Another range of items was added for the specific use of the Special Air Service (S.A.S.) and, no, these were not dyed black! However, they did have special supporting Braces, which allowed for wearing the old-fashioned Bergen “A” frame rucksack, commonly employed by the S.A.S. As this had a lumbar support, at the level of the waist, these S.A.S. Pouches could all be worn in a “dropped” position, leaving the belt free of obstructions.

In practice, C.E.M.O. was not often seen, the writer having just one “in the flesh” sighting, back in the early 70s This was on a soldier in the Territorial Army, whose personnel had long complained, in the letters pages of Soldier Magazine, that they still had Patt. ’37 and had yet to be issued with Patt. ’58. When the T.A. finally got Patt. ’58, then youths in the Army Cadet Force took up the same complaint, many buying their own sets from military surplus dealers.

Some contrived items are described in the component section on USER-MOD & LOCAL PATTERN ITEMS. In addition, soldiers had long since been in the practice of modifying the method of wearing their accoutrements. A commonly seen method was to transfer the Cape carrier in C.E.F.O. so that it clipped around the rear Yoke straps and sat on top of the Rear pouches. This only became more practical when 3rd Issue Rear pouches were introduced, obviating the way the filled earlier issues sagged away from the body. Another mod was to remove the Spigot carrier (for the Lightweight shovel), from the rear padding of the Yoke, which interfered with wearing a Bergen rucksack.

1958 PatternWeb Equipment: Marching Order - (Early Issue)

58e front58e left58e left583 right1958 Pattern early Marching Order with Lightweight Pick and Respirator haversack, over '71 Pattern Combat smock. (Note that the Yoke and Pouches, rear are 2nd issue). From the James Harriss Collection, photos © James Harriss 2012.

Distinguishing features:
1) Ammunition pouches are for 2 magazines and have an internal lift strap. C-hooks attach Pouches at 90° to Belt.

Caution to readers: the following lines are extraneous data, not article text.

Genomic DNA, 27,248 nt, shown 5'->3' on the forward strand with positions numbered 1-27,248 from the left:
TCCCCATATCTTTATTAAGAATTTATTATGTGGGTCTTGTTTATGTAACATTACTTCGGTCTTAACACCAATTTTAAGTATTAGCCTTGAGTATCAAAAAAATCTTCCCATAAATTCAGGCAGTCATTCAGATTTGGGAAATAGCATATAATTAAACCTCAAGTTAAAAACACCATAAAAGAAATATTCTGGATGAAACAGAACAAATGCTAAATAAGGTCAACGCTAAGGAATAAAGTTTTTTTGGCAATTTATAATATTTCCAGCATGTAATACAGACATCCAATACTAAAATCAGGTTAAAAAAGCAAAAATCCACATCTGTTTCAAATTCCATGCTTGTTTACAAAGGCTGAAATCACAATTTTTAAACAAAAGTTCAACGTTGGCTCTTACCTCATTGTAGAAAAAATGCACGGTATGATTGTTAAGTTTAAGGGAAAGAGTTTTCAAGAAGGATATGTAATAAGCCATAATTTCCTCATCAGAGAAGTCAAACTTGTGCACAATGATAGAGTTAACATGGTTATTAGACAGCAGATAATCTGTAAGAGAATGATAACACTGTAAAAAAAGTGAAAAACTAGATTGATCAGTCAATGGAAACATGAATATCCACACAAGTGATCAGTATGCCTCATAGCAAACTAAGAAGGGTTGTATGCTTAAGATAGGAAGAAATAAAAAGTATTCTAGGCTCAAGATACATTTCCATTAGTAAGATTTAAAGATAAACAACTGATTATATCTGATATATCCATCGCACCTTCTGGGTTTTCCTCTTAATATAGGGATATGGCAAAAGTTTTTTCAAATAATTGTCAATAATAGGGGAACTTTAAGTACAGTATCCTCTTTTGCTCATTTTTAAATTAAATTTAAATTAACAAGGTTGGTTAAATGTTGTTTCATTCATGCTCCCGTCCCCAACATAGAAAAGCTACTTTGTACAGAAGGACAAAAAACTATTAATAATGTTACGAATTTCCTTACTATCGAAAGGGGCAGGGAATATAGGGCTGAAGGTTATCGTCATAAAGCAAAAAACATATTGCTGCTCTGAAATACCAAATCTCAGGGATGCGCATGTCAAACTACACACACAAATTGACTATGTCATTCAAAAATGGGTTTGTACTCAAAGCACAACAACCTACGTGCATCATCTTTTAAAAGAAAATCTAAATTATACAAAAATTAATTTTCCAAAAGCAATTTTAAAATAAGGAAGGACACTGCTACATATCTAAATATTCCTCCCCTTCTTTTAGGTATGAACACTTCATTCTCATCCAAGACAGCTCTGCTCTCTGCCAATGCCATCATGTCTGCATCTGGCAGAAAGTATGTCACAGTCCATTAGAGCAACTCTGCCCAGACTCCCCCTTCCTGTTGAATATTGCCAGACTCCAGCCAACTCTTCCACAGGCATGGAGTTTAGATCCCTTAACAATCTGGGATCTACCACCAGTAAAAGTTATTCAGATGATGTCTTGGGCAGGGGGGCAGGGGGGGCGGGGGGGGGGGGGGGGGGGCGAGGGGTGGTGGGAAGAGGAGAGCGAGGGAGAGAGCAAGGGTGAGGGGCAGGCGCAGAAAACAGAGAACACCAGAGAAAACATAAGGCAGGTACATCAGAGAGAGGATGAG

2) Water bottle carrier has a turn-stud closure.
3) Cape carrier - There is a strap and buckle fitting on the Pick head carrier- early versions have a black sheradised pressed brass edging on the strap end.
4) Respirator haversack is ancillary and does not attach to the webbing.
5) Generally made from a much coarser weave and heavier weight of canvas than later examples.



1958 Pattern Web Equipment: Fighting Order - (Mid-period Issue)

58m front58m rear1958 PatternFighting Order, mid-period (commonest variety), over Arctic smock, 'Mao' suit, '71 Smock,  'woolypully', KF Shirt (Falklands impression). The helmet is a Falkland War veteran. From the James Harriss Collection, photos © James Harriss 2012.

Distinguishing features:
1) Ammunition pouches for 3 magazines/ utility. C-hook attachment is angled at approx 80° to Belt, thus sweeping the lower part of the Pouch to the rear for ergonomic reasons.
2) Water bottle carrier has a strap and buckle closure.
3) Cape carrier - Pick head carrier strap has a green anodised, square, folded aluminium terminus with a central, narrow flanged, hollow rivet (as per Large pack).
4) Gas mask haversack is made from Butyl-Nylon and attaches to the Belt with a wide loop, or can be carried on its integral shoulder strap. Originally part of the 1972 Pattern Trials equipment, it was one of the few items retained and added to I.E., 1958 Pattern.